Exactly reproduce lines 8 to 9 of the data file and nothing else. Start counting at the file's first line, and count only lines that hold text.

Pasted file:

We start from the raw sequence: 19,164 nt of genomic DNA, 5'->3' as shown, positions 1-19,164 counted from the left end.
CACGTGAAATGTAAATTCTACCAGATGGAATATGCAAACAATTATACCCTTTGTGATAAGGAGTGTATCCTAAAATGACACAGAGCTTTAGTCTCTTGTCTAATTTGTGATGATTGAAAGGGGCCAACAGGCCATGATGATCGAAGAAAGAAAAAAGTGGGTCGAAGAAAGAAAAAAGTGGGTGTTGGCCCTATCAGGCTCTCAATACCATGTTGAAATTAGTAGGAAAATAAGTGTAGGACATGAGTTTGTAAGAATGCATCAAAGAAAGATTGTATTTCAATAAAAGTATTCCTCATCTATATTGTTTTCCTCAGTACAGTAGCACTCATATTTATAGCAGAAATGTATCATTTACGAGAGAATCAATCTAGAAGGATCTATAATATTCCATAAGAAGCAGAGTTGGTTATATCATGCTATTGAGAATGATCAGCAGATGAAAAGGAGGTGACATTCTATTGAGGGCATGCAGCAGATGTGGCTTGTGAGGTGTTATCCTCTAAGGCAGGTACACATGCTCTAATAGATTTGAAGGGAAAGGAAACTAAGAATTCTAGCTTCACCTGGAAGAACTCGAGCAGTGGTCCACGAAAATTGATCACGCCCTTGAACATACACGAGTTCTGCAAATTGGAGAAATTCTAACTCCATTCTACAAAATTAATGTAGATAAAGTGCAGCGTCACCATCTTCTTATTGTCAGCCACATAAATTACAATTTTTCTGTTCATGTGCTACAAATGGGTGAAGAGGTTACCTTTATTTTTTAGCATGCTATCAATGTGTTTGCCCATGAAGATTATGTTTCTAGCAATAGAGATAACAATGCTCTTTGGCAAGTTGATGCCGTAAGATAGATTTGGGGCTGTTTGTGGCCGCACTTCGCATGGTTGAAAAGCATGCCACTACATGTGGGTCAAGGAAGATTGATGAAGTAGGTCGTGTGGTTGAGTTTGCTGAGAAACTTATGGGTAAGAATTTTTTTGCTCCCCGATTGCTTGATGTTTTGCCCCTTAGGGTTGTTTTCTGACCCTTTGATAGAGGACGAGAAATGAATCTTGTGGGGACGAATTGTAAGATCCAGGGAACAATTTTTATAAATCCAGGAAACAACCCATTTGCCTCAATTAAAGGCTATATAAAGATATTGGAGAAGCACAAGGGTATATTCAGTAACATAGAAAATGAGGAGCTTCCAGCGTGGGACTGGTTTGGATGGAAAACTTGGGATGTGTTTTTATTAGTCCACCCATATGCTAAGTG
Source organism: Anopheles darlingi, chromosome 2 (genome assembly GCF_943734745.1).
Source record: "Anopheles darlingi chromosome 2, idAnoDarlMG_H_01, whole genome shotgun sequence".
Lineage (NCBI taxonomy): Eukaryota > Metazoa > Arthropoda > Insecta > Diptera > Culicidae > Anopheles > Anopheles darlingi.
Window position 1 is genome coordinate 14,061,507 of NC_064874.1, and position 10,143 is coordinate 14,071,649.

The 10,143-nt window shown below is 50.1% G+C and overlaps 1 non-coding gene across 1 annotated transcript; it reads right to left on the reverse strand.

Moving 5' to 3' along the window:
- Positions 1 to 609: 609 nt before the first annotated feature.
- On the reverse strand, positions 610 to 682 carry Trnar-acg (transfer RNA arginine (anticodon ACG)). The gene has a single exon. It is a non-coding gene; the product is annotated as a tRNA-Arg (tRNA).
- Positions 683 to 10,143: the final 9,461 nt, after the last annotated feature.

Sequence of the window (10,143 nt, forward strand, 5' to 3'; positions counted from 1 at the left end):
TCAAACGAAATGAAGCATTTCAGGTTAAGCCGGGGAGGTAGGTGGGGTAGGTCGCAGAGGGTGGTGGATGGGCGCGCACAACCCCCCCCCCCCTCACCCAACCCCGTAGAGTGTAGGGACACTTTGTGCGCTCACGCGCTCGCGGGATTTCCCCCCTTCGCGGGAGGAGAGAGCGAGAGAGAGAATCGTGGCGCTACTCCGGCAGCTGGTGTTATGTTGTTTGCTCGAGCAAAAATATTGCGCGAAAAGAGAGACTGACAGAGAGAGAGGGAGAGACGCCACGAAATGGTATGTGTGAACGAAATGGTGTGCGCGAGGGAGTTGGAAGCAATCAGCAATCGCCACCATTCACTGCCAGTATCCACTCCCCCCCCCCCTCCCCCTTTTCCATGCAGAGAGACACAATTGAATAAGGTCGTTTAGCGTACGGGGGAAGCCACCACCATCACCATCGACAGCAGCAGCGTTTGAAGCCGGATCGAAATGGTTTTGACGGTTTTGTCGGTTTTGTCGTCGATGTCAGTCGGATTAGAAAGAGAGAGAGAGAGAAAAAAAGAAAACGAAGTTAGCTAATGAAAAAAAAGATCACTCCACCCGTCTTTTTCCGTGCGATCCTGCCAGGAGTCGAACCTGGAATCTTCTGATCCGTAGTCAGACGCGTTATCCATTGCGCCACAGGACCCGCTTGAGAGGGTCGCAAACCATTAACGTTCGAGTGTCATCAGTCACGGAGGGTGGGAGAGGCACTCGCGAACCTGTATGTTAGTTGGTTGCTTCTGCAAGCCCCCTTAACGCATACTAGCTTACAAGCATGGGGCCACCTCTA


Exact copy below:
Moving 5' to 3' along the window:
- Positions 1 to 609: 609 nt before the first annotated feature.